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Order Preservation in PLINQ

In PLINQ, the goal is to maximize performance while maintaining correctness. A query should run as fast as possible but still produce the correct results. In some cases, correctness requires the order of the source sequence to be preserved; however, ordering can be computationally expensive. Therefore, by default, PLINQ does not preserve the order of the source sequence. In this regard, PLINQ resembles LINQ to SQL, but is unlike LINQ to Objects, which does preserve ordering.

To override the default behavior, you can turn on order-preservation by using the AsOrdered operator on the source sequence. You can then turn off order preservation later in the query by using the AsUnordered<TSource> method. With both methods, the query is processed based on the heuristics that determine whether to execute the query as parallel or as sequential. For more information, see Understanding Speedup in PLINQ.

The following example shows an unordered parallel query that filters for all the elements that match a condition, without trying to order the results in any way.

var cityQuery = (from city in cities.AsParallel()
                 where city.Population > 10000
                 select city)
                   .Take(1000);

This query does not necessarily produce the first 1000 cities in the source sequence that meet the condition, but rather some set of 1000 cities that meet the condition. PLINQ query operators partition the source sequence into multiple subsequences that are processed as concurrent tasks. If order preservation is not specified, the results from each partition are handed off to the next stage of the query in an arbitrary order. Also, a partition may yield a subset of its results before it continues to process the remaining elements. The resulting order may be different every time. Your application cannot control this because it depends on how the operating system schedules the threads.

The following example overrides the default behavior by using the AsOrdered operator on the source sequence. This ensures that the Take<TSource> method returns the first 1000 cities in the source sequence that meet the condition.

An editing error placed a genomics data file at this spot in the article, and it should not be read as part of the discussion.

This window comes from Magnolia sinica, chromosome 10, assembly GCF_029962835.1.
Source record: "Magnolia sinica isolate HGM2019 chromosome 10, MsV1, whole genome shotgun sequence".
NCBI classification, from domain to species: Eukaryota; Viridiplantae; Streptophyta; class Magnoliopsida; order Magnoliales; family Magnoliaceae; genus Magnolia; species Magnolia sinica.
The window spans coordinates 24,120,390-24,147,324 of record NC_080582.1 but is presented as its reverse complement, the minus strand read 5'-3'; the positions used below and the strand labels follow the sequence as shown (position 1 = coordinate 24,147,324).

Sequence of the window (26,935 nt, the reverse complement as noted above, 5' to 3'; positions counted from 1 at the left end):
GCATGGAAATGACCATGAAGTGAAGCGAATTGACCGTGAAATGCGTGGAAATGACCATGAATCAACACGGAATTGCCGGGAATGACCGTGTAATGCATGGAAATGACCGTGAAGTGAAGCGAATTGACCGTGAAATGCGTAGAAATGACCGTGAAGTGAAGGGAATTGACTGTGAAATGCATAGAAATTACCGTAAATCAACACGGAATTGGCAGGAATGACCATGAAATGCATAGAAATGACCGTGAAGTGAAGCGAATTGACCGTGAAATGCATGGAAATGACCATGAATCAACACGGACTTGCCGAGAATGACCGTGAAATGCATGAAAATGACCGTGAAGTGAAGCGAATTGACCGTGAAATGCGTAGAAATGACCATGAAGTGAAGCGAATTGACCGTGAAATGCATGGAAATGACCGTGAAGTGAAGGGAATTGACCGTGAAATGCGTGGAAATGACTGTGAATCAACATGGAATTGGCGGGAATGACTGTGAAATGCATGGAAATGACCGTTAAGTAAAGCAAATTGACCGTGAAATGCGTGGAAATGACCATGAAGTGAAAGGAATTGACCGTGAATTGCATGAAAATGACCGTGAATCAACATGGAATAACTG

var orderedCities = (from city in cities.AsParallel().AsOrdered()
                                 where city.Population > 10000
                                 select city)
                                .Take(1000);

However, this query probably does not run as fast as the unordered version because it must keep track of the original ordering throughout the partitions and at merge time ensure that the ordering is consistent. Therefore, we recommend that you use AsOrdered only when it is required, and only for those parts of the query that require it. When order preservation is no longer required, use AsUnordered<TSource> to turn it off. The following example achieves this by composing two queries.

var orderedCities2 = (from city in cities.AsParallel().AsOrdered()
                      where city.Population > 10000
                      select city)
                        .Take(1000);


var finalResult = from city in orderedCities2.AsUnordered()
                  join p in people.AsParallel() on city.Name equals p.CityName into details
                  from c in details
                  select new { Name = city.Name, Pop = city.Population, Mayor = c.Mayor };

foreach (var city in finalResult) { /*...*/ }

Note that PLINQ preserves the ordering of a sequence produced by order-imposing operators for the rest of the query. In other words, operators such as OrderBy and ThenBy are treated as if they were followed by a call to AsOrdered.

The following query operators introduce order preservation into all subsequent operations in a query, or until AsUnordered<TSource> is called: